Rob, Celia, and her mother shared a brief honeymoon period around the idea of partnering together to buy a house in Columbus.
Rob still believed they had stumbled together into a good idea over the long term. Meanwhile he was not sure if he would survive the short term. Rob admitted that he had never understood just why Celia’s relationship with her mother was so fraught with drama, all the time, because Rob had always gotten along with her just fine. The longer Mom lived with them in their small apartment, though, the more he empathized with Celia and the life she had lived with Mary Gillespie as her mother.
He had come home from his second shift as a Starbucks part-timer, hoping to be greeted with a quiet ham sandwich, but instead he arrived to an argument he could hear clearly even in the hallway thirty feet from the front door.
Rob flooded with multiple streams of panic and he resisted running back to his car; he worried about Celia being pregnant and stressed, and he feared that the living together ideas was a huge mistake – perhaps he should have let Celia’s initial fears drive their decision making after all. “You can’t stay here, Mom,” might have felt cold and unkind but at least it would have been clean. Rob had never liked messy; he even had vivid childhood memories of sitting in a booster seat at the table shrieking to have his sticky hands wiped off.
He sighed to face what he had signed up for and opened the front door. Celia sat on the sofa with her head in her hands while her mother stood a few feet away with her arm in the air as if she had been gesturing something. Both looked up as Rob entered the living room.
“Robbie, thank God you’re home,” Mom said. “Celia won’t listen to me about taking care of herself. She needs to be eating for two but she insists she’s not hungry. I brought home cookie cutters and sugar cookie mix – would it kill her to eat a couple of them? They’re just going to go to waste now.”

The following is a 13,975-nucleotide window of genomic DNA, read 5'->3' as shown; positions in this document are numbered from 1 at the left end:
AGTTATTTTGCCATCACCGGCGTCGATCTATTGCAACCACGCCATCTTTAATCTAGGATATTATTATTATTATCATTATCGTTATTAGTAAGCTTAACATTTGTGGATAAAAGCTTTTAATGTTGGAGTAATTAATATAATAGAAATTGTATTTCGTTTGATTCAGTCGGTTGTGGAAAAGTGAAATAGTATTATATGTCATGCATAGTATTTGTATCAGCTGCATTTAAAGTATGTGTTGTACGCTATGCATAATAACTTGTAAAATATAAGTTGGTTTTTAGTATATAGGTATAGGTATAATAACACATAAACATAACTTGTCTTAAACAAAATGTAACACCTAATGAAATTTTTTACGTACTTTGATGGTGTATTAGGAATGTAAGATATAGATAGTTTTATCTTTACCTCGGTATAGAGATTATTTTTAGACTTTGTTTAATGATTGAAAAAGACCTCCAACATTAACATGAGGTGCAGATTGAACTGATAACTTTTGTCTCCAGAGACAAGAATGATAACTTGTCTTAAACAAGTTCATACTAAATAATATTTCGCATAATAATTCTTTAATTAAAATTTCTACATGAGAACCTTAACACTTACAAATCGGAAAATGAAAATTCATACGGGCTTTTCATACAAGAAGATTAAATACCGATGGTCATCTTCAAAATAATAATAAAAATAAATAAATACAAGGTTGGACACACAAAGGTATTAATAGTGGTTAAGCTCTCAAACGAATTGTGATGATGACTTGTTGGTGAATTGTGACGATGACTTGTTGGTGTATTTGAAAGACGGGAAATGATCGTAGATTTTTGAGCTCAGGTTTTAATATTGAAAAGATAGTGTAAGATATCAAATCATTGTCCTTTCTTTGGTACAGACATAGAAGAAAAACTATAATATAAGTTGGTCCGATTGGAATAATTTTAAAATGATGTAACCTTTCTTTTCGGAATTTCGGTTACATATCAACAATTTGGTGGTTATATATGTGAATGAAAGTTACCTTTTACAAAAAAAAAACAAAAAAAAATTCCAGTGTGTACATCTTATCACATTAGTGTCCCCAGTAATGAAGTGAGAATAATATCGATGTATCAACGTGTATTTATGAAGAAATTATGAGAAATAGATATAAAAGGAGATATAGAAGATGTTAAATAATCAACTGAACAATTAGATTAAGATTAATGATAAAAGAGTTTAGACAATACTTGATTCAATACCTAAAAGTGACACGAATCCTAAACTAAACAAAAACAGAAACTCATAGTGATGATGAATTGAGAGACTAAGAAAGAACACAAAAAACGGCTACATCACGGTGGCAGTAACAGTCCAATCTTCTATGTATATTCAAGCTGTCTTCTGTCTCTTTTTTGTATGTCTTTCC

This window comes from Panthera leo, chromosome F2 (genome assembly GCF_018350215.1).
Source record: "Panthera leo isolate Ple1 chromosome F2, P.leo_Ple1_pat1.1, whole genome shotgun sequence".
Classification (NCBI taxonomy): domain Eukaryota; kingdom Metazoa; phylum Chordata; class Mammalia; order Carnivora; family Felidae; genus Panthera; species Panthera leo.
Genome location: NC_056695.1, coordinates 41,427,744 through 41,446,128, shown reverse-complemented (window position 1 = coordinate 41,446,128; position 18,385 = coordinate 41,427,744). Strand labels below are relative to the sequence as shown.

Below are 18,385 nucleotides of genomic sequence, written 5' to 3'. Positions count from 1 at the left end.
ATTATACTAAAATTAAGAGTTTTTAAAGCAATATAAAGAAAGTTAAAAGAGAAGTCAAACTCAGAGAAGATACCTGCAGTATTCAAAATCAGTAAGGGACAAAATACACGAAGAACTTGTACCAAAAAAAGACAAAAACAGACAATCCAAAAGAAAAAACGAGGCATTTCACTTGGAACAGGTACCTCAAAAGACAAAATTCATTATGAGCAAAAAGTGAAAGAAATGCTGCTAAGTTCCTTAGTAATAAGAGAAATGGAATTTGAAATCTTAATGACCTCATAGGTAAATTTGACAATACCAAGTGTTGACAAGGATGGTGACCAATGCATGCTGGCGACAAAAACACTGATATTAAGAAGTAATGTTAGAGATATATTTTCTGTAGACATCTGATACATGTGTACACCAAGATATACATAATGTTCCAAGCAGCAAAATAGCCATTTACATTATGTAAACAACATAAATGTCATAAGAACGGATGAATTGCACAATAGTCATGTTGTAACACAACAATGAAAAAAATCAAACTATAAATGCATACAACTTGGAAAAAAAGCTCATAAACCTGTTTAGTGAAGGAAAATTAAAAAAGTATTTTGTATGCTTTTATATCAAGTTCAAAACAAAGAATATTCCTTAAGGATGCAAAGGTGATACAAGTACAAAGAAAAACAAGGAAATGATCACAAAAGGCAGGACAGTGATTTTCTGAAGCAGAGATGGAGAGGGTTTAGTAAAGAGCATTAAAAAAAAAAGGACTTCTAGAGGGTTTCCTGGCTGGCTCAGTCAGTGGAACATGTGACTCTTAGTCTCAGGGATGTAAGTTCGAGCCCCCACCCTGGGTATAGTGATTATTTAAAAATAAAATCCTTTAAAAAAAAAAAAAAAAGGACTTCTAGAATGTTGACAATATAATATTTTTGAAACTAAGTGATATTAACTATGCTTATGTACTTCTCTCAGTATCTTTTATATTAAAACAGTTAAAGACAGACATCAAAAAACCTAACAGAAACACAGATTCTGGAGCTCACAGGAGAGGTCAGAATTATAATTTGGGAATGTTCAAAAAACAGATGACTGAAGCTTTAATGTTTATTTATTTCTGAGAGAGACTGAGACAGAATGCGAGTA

He looked at Celia and saw not his pregnant adult wife but a young child in whose eyes were despair and helplessness. He had never understood so clearly as in that moment why physical distance had been Celia’s preferred method of dealing with her mother.
Rob dropped his things and, ignoring his mother-in-law, went straight to Celia and sat next to her.
“Mom, those cookies smell great and I’m going eat half of them myself in a minute,” he said as he put his arm around his wife. “It’s OK if Celia doesn’t want any. Her doctor said she should eat what she wants, when she wants.”
Rob had no idea what the doctor had said on this point but he groped for the most local authority he could invoke. “And they won’t go to waste. I’ll take them to work tomorrow.”
“I’ll put another layer of colored sugar on them right now and pack them up,” Mom said. At least she could be redirected easily. “Glass of milk, Robbie?” she added as she disappeared into the kitchen.
“Sounds great,” he called after her.
Celia stood up. “I don’t think I can do it,” she said in an angry whisper. “How am I ever going to take care of our baby with her telling me what to do every minute?”
How does Rob respond?